Easter 2021. I’m sitting in a hotel room. My wife and son are asleep in the adjoining room. Meanwhile, I’m sitting in a chair flipping through channels on the television. I come upon PBS where music is typically opera or symphony-based. However, on this particular occasion, I am witnessing something far different. A lady dressed in a red vinyl dress is playing guitar at the Austin City Limits. It’s clearly rock with a bit of indie and pop thrown in for good measure. But it’s unique all its own and familiar at the same time. At first, I’m drawn in by her beauty, but I stay far longer once I hear her music and captivating sound. Within days, I’m buying Masseduction (and have bought several of her other CDs since then). Her name is St. Vincent. As it turns out, even before I was in that hotel room late at night, she was working on a mockumentary called The Nowhere Inn. After the film falling victim in part to COVID for its release, it finally made it’s way to Blu-ray. Let’s take a look.
A long, desolate highway. A limo passes by with Annie Clark, also known as musician St. Vincent. She is as it turns out doing just that: listening to music. The driver up front rolls down the windowed partition and asks who she is, because he’s never heard of her. Annie tries to explain, but the limo driver just goes on and on about how neither he nor his friend have ever heard of her. Eventually he rolls up the partition and Annie goes back to listening to her music.
A minute or two passes, the partition goes down again, and the driver says he has his friend on the phone. As it turns out the friend is actually the driver’s son. The driver suggests that Annie sing a song to help his son actually recognize who she is. After some push-back, she relents and sings New York, which is off her Masseduction album. She gets to the point in the song where it says “MF’er” (not bleeped in the film) and the father quickly tells the son goodbye and again raises the partition. Annie decides to open up a book this time and read.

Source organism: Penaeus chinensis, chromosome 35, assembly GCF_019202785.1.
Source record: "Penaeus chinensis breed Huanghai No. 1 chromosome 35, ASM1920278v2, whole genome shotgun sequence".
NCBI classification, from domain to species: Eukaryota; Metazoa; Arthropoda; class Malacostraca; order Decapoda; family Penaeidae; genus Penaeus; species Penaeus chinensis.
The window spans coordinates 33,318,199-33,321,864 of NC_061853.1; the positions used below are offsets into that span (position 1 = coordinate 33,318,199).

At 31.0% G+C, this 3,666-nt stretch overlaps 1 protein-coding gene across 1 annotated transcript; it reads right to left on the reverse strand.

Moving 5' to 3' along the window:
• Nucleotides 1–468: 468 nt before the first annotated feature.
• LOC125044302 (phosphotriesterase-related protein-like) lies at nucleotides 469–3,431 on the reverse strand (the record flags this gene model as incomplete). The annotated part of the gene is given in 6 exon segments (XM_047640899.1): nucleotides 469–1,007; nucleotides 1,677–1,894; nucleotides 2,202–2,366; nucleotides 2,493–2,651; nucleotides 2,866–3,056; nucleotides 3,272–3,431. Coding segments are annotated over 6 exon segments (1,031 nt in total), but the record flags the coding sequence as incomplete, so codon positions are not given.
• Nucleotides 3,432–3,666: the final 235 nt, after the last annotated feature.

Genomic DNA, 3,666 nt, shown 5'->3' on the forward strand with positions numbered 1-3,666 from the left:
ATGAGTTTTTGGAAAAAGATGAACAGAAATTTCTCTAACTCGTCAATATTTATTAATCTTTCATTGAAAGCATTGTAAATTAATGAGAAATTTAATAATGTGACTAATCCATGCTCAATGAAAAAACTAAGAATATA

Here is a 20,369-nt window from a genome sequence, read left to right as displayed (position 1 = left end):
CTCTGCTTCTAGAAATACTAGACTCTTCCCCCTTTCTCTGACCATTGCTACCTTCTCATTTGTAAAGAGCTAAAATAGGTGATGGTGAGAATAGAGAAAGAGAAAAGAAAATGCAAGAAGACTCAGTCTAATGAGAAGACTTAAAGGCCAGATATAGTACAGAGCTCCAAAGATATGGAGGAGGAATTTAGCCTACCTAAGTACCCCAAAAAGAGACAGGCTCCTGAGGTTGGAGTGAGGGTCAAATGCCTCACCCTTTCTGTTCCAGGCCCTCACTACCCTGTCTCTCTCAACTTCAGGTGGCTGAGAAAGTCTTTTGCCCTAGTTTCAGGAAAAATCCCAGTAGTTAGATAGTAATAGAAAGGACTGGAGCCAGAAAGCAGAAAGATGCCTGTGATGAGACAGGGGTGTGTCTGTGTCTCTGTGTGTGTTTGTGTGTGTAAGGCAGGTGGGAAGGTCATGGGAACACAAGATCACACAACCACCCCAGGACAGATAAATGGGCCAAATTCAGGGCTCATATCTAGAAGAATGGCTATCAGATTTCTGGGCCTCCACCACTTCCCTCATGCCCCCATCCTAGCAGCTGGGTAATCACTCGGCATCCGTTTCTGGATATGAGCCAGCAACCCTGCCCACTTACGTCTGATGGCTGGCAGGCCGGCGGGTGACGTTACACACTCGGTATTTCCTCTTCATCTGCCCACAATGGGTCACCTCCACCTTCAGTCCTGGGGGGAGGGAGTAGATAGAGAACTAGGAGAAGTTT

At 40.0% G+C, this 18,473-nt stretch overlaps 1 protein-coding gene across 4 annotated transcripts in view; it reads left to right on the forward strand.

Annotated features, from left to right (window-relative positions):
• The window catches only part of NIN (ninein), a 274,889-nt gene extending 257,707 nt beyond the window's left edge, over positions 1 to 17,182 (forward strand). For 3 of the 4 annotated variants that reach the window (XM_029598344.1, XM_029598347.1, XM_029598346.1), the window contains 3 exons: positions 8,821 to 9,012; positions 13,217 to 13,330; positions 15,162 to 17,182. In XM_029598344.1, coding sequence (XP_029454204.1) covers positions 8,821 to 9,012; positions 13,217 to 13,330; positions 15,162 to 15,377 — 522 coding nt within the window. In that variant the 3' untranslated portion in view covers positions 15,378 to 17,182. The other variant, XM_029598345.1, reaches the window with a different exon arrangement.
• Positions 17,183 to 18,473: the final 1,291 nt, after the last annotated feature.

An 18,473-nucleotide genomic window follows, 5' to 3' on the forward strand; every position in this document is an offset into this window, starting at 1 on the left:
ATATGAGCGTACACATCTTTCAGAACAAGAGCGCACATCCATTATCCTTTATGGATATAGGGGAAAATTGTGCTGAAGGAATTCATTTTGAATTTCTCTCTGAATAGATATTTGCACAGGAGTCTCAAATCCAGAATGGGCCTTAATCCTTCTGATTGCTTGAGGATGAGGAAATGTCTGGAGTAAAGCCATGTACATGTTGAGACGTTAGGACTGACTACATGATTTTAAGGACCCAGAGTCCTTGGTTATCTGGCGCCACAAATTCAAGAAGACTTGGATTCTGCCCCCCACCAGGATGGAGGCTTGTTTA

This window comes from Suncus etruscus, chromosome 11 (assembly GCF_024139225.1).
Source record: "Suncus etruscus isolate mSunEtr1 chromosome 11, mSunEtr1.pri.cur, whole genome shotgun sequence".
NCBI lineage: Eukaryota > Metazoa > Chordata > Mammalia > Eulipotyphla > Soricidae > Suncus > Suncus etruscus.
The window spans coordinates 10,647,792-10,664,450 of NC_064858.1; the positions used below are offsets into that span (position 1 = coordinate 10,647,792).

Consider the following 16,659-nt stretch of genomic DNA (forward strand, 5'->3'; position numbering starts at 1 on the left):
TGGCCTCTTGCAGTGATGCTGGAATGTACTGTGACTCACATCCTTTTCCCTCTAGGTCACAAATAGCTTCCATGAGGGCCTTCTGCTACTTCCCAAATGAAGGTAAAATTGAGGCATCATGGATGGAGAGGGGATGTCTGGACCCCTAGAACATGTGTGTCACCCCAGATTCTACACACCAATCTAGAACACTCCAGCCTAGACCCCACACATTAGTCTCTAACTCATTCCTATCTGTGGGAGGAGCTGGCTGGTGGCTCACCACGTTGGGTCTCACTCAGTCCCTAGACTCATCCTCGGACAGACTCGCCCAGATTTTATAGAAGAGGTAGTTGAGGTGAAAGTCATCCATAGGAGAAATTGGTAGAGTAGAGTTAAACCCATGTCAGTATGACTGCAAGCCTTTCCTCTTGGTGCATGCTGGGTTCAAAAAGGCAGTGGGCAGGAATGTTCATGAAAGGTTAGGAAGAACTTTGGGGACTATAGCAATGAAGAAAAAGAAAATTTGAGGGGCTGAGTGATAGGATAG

After a few more minutes, the limo stops. Annie calls out to see where the driver is, but nobody responds. The driver is gone; he’s left the car and can’t be seen. Annie is left all alone in the middle of, well, nowhere. What exactly is she going to do? Let’s hit those credits.
We resume with Annie sitting in front of a camera being asked why the movie was never completed and where things went wrong. She talks for a while, and then we jump to Fear the Future (again from the Masseduction album) with St. Vincent live in concert. Somewhere, a laptop is slammed closed. We jump back to the beginning. We are introduced to Carrie Brownstein, who is filming the documentary. It’s supposed to be a music documentary about who Annie Clark really is. But it’s also supposed to be intimate and revealing about the musician as well.
We learn more about Carrie and that she is more than a simple friend; she’s more of a confidant for Annie. More music; let’s listen to Marrow (this time off the Actor album). The tour behind the scenes is not very exciting as we watch Annie play Scrabble. She does get a double word score, however. Carrie suggests writing a song for the movie. As we get more and more into the film, Carrie continues to push the musician in making a more exciting film. Unfortunately, where it goes is for Annie to resort to her St. Vincent alter ego, which takes the film to a place of unexpected results for both the film and Carrie herself.
The film is an interesting hodgepodge of ideas as we explore the three stages of Annie Clark’s personality (Annie Clark, Annie Clark playing St. Vincent, and full-on St Vincent (and then some). It’s not a film one really watches unless they have some understanding of her music or have read up on her career at least a little bit, or else some of the bits might go right over your head. Country meets Year of the Tiger would probably require multiple viewings to understand.